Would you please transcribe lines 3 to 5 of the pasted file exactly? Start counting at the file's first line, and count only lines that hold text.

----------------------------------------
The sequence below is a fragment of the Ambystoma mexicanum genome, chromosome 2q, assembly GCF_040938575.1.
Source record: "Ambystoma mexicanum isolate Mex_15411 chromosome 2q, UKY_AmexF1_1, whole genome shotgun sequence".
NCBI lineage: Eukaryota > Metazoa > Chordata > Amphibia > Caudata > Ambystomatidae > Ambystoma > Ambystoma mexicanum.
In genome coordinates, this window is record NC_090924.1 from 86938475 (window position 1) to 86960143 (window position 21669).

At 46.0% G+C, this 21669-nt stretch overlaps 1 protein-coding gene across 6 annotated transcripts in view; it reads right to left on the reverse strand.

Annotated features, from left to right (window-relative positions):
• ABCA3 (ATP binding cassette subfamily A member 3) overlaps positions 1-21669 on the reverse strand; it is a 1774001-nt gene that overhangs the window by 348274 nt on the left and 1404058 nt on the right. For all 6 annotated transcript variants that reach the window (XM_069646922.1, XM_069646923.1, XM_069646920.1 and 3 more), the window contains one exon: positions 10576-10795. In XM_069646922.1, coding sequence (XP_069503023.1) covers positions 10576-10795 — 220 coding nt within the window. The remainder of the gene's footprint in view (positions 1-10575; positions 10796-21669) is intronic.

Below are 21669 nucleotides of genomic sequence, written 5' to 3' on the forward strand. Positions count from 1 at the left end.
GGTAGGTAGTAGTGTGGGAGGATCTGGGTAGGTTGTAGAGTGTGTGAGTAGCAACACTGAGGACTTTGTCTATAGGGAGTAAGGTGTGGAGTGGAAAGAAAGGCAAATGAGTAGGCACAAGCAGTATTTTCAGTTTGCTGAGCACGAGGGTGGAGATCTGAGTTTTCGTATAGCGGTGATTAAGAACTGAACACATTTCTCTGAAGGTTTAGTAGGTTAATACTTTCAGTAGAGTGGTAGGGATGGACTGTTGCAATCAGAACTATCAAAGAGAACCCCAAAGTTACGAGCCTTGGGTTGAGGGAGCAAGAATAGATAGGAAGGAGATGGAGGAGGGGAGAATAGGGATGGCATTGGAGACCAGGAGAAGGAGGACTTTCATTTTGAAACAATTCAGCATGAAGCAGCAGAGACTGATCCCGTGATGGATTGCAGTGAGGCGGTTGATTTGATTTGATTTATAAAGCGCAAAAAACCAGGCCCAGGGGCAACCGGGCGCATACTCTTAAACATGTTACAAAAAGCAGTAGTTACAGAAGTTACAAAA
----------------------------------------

NCBI lineage: Eukaryota > Metazoa > Chordata > Amphibia > Caudata > Ambystomatidae > Ambystoma > Ambystoma mexicanum.
In genome coordinates, this window is record NC_090924.1 from 86938475 (window position 1) to 86960143 (window position 21669).

At 46.0% G+C, this 21669-nt stretch overlaps 1 protein-coding gene across 6 annotated transcripts in view; it reads right to left on the reverse strand.